Linda Moulton Howe? More internal dialogue! Verily, a segment of the ufological community would errantly propound a problematic Howe to dismiss Dolan and may even be justified to some discussible degree concerning method and process employed, perhaps. It could be that a lot of the aforementioned angst-precipitated results are because she will rush in where her detractors fear—or errantly sneer—to tread. The woman has stones; say what you will.

OK, then. This article classified as: Pass.

A new ereader for the iPad is now available: Stanza. I’ll add it to my reviews of ereaders (see below) at the earliest opportunity.

Stay tuned! 🙂

I read a lot of UFO stories via my subscription to UFO Magazine and by reading books, like the one I just finished: Captured! : The Betty and Barney Hill UFO Experience.

But do I believe in UFOs? Well, I want to believe. It would be so super fantastic that it’s beyond words. But a problem with the whole idea, the problem that keeps more people from taking it seriously I think, was put succinctly by famous UFO abductee Betty Hill when she answered why she decided to stop investigating UFOs entirely:

Because there are too many kooks in the UFO field.

It’s true. There are so many that if there is any legitimate information out there it’s being drowned out by absolute crazy—and it’s the crazy that gets the press, leaving the whole subject tarnished discouraging people from coming forward—and being identified as a kook.

There actually is a lot of evidence for UFOs out there—how strong it is is the central point of debate, I think. Unfortunately, there’s no direct evidence—read ships or bodies on public display—only indicators open to a different interpretation.

And there are multitudinous problems besides. One of my big sticklers is how eyewitness accounts tend to match strongly with technology available—or imagined to be realistic—at the time and as our civilization becomes more advanced, so do the UFOs themselves. Betty Hill described a star map (a map she would draw from memory and which would become a famous piece of evidence used to validate her story) that was shown to her on a physical piece of paper retrieved from a hole in the wall of the UFO. Hmm. Well, it could be true—far be it from me to tell space-faring aliens how to organize their 3D navigation equipment—and maybe it was a spare besides but, yeah, sounds unlikely. Paper was a well-known technology in the ’60s, but touch- or gesture-based electronic information retrieval less so. How close are we to having glasses-less 3D displays? How soon after that will the percentage of UFO abductee stories incorporate seeing that technology? Anyway, you get the idea.

So my stance is pretty much that until I can buy a ticket to see one in a museum I have to reserve final judgment—but meanwhile I will continue to read UFO stories and watch UFO movies.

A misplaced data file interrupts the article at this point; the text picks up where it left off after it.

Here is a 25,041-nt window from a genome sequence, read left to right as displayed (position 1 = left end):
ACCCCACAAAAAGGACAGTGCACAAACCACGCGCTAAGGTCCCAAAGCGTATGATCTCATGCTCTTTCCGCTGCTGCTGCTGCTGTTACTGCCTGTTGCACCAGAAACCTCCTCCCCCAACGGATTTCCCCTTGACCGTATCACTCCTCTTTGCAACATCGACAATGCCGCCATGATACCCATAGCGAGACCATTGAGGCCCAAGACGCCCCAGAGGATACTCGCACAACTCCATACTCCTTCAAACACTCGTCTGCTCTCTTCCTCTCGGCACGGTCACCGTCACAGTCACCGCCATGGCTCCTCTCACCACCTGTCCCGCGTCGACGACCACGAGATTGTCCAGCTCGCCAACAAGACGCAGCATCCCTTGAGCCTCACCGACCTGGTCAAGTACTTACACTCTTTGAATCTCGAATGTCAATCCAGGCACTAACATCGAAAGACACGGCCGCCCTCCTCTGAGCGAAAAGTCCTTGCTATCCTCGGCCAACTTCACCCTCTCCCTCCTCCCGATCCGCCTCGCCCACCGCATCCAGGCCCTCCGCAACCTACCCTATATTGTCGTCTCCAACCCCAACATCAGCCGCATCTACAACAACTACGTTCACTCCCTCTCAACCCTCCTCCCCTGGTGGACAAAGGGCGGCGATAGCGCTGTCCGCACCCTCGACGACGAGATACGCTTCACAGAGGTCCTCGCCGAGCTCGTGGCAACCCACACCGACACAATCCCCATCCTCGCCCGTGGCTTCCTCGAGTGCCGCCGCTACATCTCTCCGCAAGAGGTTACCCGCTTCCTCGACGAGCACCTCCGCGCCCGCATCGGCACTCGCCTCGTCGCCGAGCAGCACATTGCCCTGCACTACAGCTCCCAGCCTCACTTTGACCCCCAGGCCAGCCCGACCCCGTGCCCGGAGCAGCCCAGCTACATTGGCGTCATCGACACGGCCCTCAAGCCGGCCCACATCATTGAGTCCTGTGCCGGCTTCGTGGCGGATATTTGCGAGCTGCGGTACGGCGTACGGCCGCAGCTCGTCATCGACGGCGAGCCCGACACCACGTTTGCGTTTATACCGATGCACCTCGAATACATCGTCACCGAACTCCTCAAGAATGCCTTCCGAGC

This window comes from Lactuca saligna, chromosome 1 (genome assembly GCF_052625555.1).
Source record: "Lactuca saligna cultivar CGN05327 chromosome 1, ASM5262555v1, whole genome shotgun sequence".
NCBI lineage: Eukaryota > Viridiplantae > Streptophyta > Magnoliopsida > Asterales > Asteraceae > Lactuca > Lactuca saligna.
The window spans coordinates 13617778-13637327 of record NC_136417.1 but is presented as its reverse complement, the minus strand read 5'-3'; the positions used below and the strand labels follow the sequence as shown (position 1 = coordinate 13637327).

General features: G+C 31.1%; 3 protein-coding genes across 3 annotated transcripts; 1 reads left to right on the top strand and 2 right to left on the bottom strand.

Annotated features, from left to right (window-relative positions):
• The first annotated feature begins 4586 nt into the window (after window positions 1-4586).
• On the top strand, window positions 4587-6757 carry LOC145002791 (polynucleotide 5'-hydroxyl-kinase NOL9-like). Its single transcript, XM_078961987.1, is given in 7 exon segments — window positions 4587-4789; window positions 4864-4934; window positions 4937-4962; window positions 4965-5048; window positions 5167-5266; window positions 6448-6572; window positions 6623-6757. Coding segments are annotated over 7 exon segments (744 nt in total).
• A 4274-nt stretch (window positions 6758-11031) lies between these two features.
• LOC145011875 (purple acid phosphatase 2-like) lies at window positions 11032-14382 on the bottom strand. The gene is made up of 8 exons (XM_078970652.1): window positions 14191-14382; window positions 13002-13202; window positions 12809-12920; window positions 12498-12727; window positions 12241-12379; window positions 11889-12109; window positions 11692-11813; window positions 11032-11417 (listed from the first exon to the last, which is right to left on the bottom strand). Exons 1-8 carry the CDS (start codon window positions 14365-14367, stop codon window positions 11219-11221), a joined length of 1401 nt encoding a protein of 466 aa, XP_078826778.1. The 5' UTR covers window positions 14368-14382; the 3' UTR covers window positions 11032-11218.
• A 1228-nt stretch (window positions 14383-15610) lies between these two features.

But why read so much about UFOs? Oh, because They excite my imagination like no other genre. It doesn’t matter if the story is credible or horrifically outlandish and ridiculous, I’m all for hearing it.

Because what if even the craziest UFO story was actually true? Imagine that! The imaginary implications of that are staggering and I can’t help but want to think about what kind of world that would be. Aliens. Other civilizations: Why are they here? What’s their society like on their planet? How do their bodies work? What powers their ships? How did they crack FTL travel? What’s their language like? How do they communicate? Ten trillion questions all of them splendidly exciting. 🙂

Incidentally, the aforementioned book is exactly the kind of book I love. I bought it because I wanted to know the whole Betty and Barney Hill story. I remember the ’70s TV movie and have heard the story third hand lots of times,  but I wanted to once and for all learn the official account, as it were.

And I wasn’t disappointed. The whole thing is there in exhaustive detail and is well organized and written by two authors, one of them Stanton Friedman who’s as close to level headed as one comes in the field, and the other by a close relative to the Hills and who had unprecedented access to a wealth of information about the story and the Hills themselves.

But that’s not the whole reason why I read it. The real reward came early on. In the account, Betty and Barney were driving their car and turned off the highway onto a dirt road. There, the road was blocked by aliens standing in the road. Then…

He described men in the road who signaled him to stop by swinging their arms in a pendulum motion. His motor died and the men began to approach his car with a strange, nonhuman, side-to-side swaying gait.

Horrific! Scary! And what Betty later described about their eyes… Gah! Such a frightening story! Its imagery that will stick with me. Yay!

I suppose, for me, UFO stories are like campfire horror stories about a man with a hook for a hand, but the idea that just one of these stories could be literally true is wild, exciting, scary, and amazing—and that’s where I like my mind to go.

Yeah, not Project Gutenberg ones or anything!

Here’s what you do:

  1. Download the free Barnes & Noble ereader—you can follow the link in my review in my previous post!
  2. Go to a physical B&N store.
  3. Get a code.
  4. Download the book.

Here are the details you’ll need to know aforehand. It’s been going on for awhile now but I just heard about it.

Odd that BNE didn’t inform me of this—especially since it coats the library with ads. ANYway…